Newly opened store explains why it feels it has laid the foundations for what a modern bike shop should be

Retail profile: Pedalworks of Dunstable

With just five weeks of business under its belt at the time of Bikebiz’s visit and a yet to be held ‘official opening’ with the Mayor of Dunstable, Pedalworks is joining the bike business at a time when others would condemn joining the trade’s frontline as a decidedly risky business.

It is, according to the man in charge “a sign of the times”, that his shop occupies a former car services and accessories store, empty for the past three years and almost derelict prior to a significant revamp for Pedalworks.

“Having come from marketing all sorts of products, from lipsticks to push chairs, as well as a year working on and off for Cycle Surgery, I decided to make a go of my own bike business. It’s not simply a hobby business, I don’t think you could get away with that anymore. Pedalworks has been a big investment for me and we think we can bring huge benefits to cycling in the area,” said owner Brian Curran.

“It’s my feeling that at the serious end of the market the customers still very much perceive personal service as worthwhile spend. Much the same as a professional golfer wants their swing analysed and sized up, we’ve a big focus on sizing up the correct equipment for all our customers – be it a basic fit for the beginner, or a comprehensive tailored bike fit for the discerning cyclist. The latter is chargeable to the tune of £120 to £150 for an average three hour session, and this leaves no stone unturned in matching a bike to a customer.”

With a number of turbo trainers on the shop floor, as well as an upper level studio, Pedalworks can place customers on a number of bikes quickly in order to size up the buyer. This also means that ‘test rides’ can be offered without bikes leaving the shop.

“The expectations of the retail environment have increased,” said Curran. “Customers expect sound advice and the ability to try before they buy. Hence our changing rooms are kitted out with mirrors and the merchandising is organised so the customer can quickly find what they want. We had some help with some layout and POS from Trek, though largely we’ve taken inspiration from shops on the High Street that look organised and have given it our own twists.”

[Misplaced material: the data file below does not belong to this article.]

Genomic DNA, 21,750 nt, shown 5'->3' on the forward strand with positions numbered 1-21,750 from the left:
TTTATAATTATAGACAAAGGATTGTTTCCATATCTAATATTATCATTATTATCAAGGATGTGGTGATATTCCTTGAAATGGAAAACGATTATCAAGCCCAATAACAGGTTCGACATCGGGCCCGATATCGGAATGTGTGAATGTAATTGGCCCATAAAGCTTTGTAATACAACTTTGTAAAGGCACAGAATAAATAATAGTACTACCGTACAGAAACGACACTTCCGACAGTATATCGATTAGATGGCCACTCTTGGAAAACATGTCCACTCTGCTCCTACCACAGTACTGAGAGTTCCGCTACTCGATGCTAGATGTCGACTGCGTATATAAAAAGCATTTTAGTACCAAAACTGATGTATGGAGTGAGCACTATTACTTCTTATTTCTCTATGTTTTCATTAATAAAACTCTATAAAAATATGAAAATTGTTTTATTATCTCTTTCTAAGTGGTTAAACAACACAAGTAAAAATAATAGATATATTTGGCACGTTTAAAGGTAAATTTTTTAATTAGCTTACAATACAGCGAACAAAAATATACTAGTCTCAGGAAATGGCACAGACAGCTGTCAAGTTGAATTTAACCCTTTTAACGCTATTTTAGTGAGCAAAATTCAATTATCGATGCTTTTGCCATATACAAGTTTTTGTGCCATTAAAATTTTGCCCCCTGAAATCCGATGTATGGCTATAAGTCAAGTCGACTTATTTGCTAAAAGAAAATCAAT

Though Curran concedes some of his customers have come in wielding goods bought online, the online giants aren’t seen as a threat.

“We’ll be launching an online shop of our own soon, but there will be no bike in a box sales here. I’m firmly of the belief that you cannot sell everything online.

“Some things, such as complete bike sales, must be sacred. An online store cannot size a customer up, make adjustments or spec changes, offer a service once bedded in and ultimately be a port of call when things go wrong. For us, it’s not about immediate sales. It’s more about introducing the customer to new experiences, explaining why certain things, such as saddle choice, can make or break a bike.”

Furthermore, online certainly can’t compete with the Pedalworks workshop, which is impressively armed to the teeth with nearly everything from Park Tool’s catalogue, as well as Cytech trained staff.

With a background in marketing, Curran believes his store’s High Street location will stand the business in good stead to quickly become known locally. Among the quirkier ideas raised to increase his brand’s awareness is to become involved with the local market in time, with the hope that a few inner tube sales and business cards later and his store will become number one locally.

“We co-sponsor CC Luton who compete at a regional level and are involved with a few local cycle clubs for both off and on road, so we’re not doing too badly at raising the store’s profile. It’s the High Street location and the premises itself which we feel will be the main draw for footfall though.

“A strong retail location was essential for us from the word go and the criteria will be much the same as and when we expand the empire,” concluded Curran.

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